BEIJING/SEOUL – Fears of a coronavirus pandemic grew on Monday after sharp rises in new cases reported in Iran, Italy and South Korea, but China relaxed restrictions on movements in several places including Beijing as its rates of new infections eased.
“There is lots of bad news on the coronavirus front,” Shane Oliver, chief economist at Sydney-based wealth manager AMP, wrote in a note.
The Geneva-based World Health Organization said it no longer had a process for declaring a pandemic but the coronavirus outbreak remained an international emergency.
South Korea reported 70 new cases taking its total to 833 as of Monday yevening, media reported, as its hard-hit fourth-largest city of Daegu became more isolated, with Asiana Airlines and Korean Air suspending flights there until next month.
“If we cannot block the spread in the Daegu region in an effective way, there are high possibilities it would lead to a nationwide transmission,” Vice Health Minister Kim Kang-lip told reporters.
Iran, which announced its first two cases on Wednesday, said it had confirmed 43 cases and eight deaths. More cases appeared in the Middle East with Bahrain reporting its first case, the state news agency said, and Kuwait reporting three cases involving people who had been in Iran.
Saudi Arabia, Kuwait, Iraq, Turkey, Pakistan and Afghanistan imposed travel and immigration restrictions on Iran. But Afghanistan reported its first case on Monday, in the western border province of Herat, again involving someone who had recently been in Iran, officials said.
In Europe, French Health Minister Olivier Veran said he would talk to his European counterparts to discuss how best to cope with a possible epidemic in Europe, after Italy reported 150 infections — the biggest outbreak in Europe of the flu-like virus — from just three before Friday.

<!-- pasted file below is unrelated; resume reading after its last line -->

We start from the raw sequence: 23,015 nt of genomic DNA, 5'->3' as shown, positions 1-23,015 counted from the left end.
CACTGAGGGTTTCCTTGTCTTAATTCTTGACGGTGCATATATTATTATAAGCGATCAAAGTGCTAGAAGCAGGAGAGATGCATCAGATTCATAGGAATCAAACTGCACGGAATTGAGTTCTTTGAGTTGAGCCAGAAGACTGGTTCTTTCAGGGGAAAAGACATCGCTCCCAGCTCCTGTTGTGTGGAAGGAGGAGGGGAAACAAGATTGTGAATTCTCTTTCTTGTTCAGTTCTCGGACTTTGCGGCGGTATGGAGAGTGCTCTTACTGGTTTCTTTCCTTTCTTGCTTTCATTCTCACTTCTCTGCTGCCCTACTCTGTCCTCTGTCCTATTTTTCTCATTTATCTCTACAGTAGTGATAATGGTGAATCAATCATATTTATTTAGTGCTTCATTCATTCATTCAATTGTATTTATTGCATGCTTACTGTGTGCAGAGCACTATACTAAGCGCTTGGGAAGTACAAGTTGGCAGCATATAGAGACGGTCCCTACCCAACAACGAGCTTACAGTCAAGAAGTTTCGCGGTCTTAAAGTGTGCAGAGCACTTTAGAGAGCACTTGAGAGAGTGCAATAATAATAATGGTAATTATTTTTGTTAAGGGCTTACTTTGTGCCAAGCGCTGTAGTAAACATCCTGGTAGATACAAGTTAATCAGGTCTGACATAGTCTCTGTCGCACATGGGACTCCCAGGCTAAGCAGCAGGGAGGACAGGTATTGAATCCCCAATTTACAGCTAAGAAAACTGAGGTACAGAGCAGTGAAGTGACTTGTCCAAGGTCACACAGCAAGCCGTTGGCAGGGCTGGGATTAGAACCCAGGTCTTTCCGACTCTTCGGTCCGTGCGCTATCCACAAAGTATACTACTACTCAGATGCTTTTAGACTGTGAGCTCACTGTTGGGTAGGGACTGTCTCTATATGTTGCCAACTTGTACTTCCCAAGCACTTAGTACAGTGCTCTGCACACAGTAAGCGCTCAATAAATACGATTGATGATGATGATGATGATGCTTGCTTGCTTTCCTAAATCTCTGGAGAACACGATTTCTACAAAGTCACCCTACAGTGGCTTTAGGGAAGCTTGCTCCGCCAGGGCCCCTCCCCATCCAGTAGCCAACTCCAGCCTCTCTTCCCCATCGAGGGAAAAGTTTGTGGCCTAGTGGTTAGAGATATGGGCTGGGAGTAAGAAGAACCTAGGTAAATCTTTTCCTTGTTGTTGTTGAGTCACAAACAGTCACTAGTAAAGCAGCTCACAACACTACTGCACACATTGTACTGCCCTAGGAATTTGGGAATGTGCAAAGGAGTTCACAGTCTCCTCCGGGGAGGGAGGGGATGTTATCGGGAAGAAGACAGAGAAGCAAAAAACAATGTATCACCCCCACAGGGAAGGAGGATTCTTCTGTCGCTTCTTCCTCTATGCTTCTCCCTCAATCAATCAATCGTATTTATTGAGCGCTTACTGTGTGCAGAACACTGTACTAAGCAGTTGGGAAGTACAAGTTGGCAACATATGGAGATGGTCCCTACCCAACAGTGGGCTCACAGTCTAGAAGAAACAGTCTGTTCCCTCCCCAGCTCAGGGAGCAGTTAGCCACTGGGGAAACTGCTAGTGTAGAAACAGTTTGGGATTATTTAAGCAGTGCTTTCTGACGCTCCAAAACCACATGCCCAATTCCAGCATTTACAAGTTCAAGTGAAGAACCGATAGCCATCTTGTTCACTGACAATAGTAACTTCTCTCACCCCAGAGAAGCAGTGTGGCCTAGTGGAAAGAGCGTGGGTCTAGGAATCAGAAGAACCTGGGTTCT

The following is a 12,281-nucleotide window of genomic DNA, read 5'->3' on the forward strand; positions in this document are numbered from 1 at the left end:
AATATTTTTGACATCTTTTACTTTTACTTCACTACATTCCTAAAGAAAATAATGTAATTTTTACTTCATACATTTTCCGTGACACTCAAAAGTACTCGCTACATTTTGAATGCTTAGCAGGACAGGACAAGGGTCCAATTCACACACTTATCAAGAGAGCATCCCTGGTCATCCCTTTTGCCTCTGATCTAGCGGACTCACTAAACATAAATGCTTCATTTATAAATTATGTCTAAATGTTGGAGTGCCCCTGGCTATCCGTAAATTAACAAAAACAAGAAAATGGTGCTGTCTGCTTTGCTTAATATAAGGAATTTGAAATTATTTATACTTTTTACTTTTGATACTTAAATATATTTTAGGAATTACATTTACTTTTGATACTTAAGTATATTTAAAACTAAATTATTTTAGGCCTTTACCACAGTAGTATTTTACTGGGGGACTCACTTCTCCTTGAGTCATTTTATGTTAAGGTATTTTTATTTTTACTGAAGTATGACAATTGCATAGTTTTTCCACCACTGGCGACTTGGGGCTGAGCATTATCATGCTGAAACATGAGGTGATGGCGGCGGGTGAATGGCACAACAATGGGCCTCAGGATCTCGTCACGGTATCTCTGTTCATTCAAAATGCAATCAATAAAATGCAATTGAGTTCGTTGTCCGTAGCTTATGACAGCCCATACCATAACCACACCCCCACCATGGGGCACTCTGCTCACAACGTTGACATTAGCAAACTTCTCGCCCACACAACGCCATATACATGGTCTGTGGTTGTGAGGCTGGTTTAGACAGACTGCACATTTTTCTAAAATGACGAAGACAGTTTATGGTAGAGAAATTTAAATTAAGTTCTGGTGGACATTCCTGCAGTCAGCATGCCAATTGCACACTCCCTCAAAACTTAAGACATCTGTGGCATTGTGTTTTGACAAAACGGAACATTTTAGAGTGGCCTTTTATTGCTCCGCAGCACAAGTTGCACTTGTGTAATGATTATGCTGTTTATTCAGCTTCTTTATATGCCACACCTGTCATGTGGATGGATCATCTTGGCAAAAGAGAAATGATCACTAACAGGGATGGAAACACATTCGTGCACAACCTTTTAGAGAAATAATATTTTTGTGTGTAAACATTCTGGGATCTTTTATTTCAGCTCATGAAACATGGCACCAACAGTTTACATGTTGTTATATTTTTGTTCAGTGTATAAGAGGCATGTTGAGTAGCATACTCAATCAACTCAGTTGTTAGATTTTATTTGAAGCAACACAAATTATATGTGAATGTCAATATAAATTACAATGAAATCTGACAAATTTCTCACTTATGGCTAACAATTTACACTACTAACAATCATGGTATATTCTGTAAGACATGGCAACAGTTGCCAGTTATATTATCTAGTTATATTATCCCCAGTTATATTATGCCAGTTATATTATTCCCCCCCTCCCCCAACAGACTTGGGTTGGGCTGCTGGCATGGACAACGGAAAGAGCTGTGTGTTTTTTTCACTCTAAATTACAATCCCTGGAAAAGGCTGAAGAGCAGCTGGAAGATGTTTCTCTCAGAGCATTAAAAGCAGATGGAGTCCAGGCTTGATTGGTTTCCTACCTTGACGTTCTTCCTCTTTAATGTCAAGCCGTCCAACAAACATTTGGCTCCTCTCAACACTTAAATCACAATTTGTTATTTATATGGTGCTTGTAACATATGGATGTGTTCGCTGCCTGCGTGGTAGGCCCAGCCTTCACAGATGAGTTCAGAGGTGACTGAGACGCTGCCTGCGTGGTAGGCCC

A fourth person infected with the coronavirus had died in Italy, RAI radio reported on Monday.
China postponed the annual meeting of its parliament and would ban the illegal trade and consumption of wildlife, state media reported. The virus originated late last year, apparently in an illegal wildlife market in the city of Wuhan.
But in good news for China, ore than 20 province-level jurisdictions including Beijing and Shanghai, reported zero infections, the best showing since the outbreak began.
President Xi Jinping urged businesses to get back to work though he said the epidemic was still “severe and complex, and prevention and control work is in the most difficult and critical stage.”
Yunnan, Guangdong, Shanxi and Guizhou provinces lowered their coronavirus emergency response measures from the most serious level, joining the provinces of Gansu and Liaoning to relax restrictions on movements.
Excluding central Hubei province, the epicenter of the outbreak, mainland China reported 11 new cases, the lowest since the national health authority started publishing nationwide figures on Jan. 20.
In the Hubei capital of Wuhan, where its 11 million people have been under virtual lockdown for weeks, officials even said healthy people would be allowed to leave the city for crucial operations, but authorities later revoked the decision.
The coronavirus has infected nearly 77,000 people and killed more than 2,500 in China, most in Hubei.
China reported 409 new cases on the mainland, down from 648 a day earlier, taking the total number of infections to 77,150 cases as of Feb. 23. The death toll rose by 150 to 2,592.
Xi said on Sunday the outbreak would have a relatively big, but short-term impact on the economy and the government would step up policy adjustments to help cushion the blow.
It was also allocated 99.5 billion yuan ($14.16 billion) to control the outbreak, a top official said.
Outside mainland China, the outbreak has spread to about 29 countries and territories, with a death toll of about two dozen, according to a Reuters tally.
Italy sealed off the worst-affected towns and banned public gatherings in much of the north, including halting the carnival in Venice, where there were two cases.
Austria briefly suspended train services over the Alps from Italy after two travelers coming from Italy showed symptoms of fever.
The two tested negative for the coronavirus but Austrian Interior Minister Karl Nehammer said a task force would meet on Monday to discuss whether to introduce border controls with Italy.
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